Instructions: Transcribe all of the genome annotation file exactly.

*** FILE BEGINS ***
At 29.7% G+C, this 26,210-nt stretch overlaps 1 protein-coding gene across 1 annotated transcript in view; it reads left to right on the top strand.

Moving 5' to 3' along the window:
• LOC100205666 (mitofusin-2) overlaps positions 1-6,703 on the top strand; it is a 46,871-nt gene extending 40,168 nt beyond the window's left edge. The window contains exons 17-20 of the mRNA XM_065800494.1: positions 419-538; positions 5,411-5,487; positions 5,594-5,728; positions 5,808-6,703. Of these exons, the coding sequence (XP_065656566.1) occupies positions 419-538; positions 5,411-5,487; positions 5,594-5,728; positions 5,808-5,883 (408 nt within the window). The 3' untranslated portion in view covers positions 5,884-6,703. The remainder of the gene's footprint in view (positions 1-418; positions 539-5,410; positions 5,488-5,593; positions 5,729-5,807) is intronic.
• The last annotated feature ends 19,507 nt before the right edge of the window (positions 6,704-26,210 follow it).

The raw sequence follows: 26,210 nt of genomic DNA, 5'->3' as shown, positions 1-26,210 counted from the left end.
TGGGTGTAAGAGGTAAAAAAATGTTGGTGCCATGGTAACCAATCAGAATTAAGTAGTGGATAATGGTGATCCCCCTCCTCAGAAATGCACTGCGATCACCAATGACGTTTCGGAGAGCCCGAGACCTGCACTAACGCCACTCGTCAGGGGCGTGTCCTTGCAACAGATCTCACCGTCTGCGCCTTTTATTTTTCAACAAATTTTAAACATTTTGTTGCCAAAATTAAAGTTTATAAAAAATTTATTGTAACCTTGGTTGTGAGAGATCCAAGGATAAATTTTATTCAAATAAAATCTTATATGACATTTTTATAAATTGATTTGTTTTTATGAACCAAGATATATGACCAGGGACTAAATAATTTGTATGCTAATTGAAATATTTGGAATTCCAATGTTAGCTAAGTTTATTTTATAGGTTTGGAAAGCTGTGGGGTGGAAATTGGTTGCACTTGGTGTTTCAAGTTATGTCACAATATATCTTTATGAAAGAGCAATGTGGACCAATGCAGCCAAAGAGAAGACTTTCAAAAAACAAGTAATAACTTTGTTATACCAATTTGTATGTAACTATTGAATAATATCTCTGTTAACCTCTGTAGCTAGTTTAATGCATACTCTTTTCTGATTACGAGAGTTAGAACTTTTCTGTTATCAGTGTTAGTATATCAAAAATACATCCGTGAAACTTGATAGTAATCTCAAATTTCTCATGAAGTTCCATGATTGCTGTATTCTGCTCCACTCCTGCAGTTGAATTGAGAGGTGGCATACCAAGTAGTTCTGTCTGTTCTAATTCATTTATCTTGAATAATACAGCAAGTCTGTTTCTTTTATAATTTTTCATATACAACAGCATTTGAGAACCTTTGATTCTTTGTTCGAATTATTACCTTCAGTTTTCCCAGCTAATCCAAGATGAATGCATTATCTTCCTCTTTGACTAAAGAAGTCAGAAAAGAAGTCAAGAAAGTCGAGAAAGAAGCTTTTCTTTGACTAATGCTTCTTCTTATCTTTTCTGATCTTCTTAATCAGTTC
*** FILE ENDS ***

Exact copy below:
At 29.7% G+C, this 26,210-nt stretch overlaps 1 protein-coding gene across 1 annotated transcript in view; it reads left to right on the top strand.

Moving 5' to 3' along the window:
• LOC100205666 (mitofusin-2) overlaps positions 1-6,703 on the top strand; it is a 46,871-nt gene extending 40,168 nt beyond the window's left edge. The window contains exons 17-20 of the mRNA XM_065800494.1: positions 419-538; positions 5,411-5,487; positions 5,594-5,728; positions 5,808-6,703. Of these exons, the coding sequence (XP_065656566.1) occupies positions 419-538; positions 5,411-5,487; positions 5,594-5,728; positions 5,808-5,883 (408 nt within the window). The 3' untranslated portion in view covers positions 5,884-6,703. The remainder of the gene's footprint in view (positions 1-418; positions 539-5,410; positions 5,488-5,593; positions 5,729-5,807) is intronic.
• The last annotated feature ends 19,507 nt before the right edge of the window (positions 6,704-26,210 follow it).

The raw sequence follows: 26,210 nt of genomic DNA, 5'->3' as shown, positions 1-26,210 counted from the left end.
TGGGTGTAAGAGGTAAAAAAATGTTGGTGCCATGGTAACCAATCAGAATTAAGTAGTGGATAATGGTGATCCCCCTCCTCAGAAATGCACTGCGATCACCAATGACGTTTCGGAGAGCCCGAGACCTGCACTAACGCCACTCGTCAGGGGCGTGTCCTTGCAACAGATCTCACCGTCTGCGCCTTTTATTTTTCAACAAATTTTAAACATTTTGTTGCCAAAATTAAAGTTTATAAAAAATTTATTGTAACCTTGGTTGTGAGAGATCCAAGGATAAATTTTATTCAAATAAAATCTTATATGACATTTTTATAAATTGATTTGTTTTTATGAACCAAGATATATGACCAGGGACTAAATAATTTGTATGCTAATTGAAATATTTGGAATTCCAATGTTAGCTAAGTTTATTTTATAGGTTTGGAAAGCTGTGGGGTGGAAATTGGTTGCACTTGGTGTTTCAAGTTATGTCACAATATATCTTTATGAAAGAGCAATGTGGACCAATGCAGCCAAAGAGAAGACTTTCAAAAAACAAGTAATAACTTTGTTATACCAATTTGTATGTAACTATTGAATAATATCTCTGTTAACCTCTGTAGCTAGTTTAATGCATACTCTTTTCTGATTACGAGAGTTAGAACTTTTCTGTTATCAGTGTTAGTATATCAAAAATACATCCGTGAAACTTGATAGTAATCTCAAATTTCTCATGAAGTTCCATGATTGCTGTATTCTGCTCCACTCCTGCAGTTGAATTGAGAGGTGGCATACCAAGTAGTTCTGTCTGTTCTAATTCATTTATCTTGAATAATACAGCAAGTCTGTTTCTTTTATAATTTTTCATATACAACAGCATTTGAGAACCTTTGATTCTTTGTTCGAATTATTACCTTCAGTTTTCCCAGCTAATCCAAGATGAATGCATTATCTTCCTCTTTGACTAAAGAAGTCAGAAAAGAAGTCAAGAAAGTCGAGAAAGAAGCTTTTCTTTGACTAATGCTTCTTCTTATCTTTTCTGATCTTCTTAATCAGTTC